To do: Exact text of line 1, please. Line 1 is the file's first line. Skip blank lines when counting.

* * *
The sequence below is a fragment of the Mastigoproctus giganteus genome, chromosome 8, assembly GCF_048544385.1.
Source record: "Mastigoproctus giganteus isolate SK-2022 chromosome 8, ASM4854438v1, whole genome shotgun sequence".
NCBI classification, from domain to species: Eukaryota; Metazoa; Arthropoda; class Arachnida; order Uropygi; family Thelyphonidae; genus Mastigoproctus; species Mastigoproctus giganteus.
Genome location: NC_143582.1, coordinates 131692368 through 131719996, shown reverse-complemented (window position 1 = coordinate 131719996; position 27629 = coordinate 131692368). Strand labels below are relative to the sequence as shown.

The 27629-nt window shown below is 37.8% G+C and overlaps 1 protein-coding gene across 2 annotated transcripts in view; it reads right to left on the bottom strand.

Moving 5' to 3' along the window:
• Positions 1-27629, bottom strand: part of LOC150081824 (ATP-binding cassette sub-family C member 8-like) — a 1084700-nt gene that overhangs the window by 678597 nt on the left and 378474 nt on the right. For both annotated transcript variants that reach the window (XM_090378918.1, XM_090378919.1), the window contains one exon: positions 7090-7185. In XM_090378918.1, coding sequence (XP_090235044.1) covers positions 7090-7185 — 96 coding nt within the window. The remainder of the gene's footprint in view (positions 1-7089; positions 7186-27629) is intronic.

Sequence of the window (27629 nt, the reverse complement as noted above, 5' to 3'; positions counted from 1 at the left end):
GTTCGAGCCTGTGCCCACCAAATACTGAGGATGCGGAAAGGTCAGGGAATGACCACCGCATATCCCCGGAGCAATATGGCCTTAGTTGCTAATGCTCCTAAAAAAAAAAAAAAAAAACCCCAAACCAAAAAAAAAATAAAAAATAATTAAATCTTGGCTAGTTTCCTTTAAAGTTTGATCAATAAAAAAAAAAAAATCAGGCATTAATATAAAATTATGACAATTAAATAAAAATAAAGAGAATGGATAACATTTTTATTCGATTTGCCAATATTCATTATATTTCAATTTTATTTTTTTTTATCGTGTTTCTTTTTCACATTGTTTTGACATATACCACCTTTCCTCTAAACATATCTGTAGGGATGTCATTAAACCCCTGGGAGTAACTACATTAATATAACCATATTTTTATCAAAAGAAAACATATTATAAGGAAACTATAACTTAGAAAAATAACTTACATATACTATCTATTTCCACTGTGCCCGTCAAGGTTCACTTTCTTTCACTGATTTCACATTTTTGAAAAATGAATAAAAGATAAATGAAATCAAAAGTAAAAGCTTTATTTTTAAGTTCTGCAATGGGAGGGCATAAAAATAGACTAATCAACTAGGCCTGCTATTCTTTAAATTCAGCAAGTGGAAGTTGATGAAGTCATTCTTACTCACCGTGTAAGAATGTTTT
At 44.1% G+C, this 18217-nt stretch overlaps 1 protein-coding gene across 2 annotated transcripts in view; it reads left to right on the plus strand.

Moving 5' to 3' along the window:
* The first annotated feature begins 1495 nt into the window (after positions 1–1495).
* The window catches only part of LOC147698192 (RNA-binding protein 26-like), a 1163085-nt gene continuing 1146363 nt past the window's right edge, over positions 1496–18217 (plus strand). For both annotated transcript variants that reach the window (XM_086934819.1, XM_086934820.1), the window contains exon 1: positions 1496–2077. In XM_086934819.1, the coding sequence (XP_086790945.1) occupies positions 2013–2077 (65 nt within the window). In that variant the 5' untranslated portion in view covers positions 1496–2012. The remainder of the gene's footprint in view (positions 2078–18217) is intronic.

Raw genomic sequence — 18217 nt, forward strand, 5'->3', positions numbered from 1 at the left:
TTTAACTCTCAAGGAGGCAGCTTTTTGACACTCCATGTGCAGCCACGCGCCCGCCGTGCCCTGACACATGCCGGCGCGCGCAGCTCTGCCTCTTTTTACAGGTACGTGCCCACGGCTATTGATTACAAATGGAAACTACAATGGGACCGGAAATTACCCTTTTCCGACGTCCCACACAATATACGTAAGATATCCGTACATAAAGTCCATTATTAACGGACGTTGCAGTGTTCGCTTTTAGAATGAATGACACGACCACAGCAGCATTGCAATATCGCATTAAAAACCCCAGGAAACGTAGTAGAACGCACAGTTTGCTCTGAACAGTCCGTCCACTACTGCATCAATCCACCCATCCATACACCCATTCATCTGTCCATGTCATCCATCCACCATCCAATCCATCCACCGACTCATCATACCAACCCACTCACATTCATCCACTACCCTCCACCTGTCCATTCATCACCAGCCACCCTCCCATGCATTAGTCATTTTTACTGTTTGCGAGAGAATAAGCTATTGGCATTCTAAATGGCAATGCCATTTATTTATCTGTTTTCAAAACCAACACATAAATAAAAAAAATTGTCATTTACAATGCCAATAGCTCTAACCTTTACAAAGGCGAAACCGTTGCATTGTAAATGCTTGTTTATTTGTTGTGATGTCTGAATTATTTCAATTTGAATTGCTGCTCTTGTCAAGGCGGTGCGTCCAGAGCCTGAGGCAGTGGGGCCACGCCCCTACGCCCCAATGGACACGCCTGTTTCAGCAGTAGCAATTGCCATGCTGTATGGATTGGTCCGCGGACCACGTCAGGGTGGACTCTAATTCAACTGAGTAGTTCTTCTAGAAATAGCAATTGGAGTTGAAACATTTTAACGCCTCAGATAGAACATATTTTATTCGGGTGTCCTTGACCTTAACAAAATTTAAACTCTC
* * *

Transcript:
The sequence below is a fragment of the Mastigoproctus giganteus genome, chromosome 8, assembly GCF_048544385.1.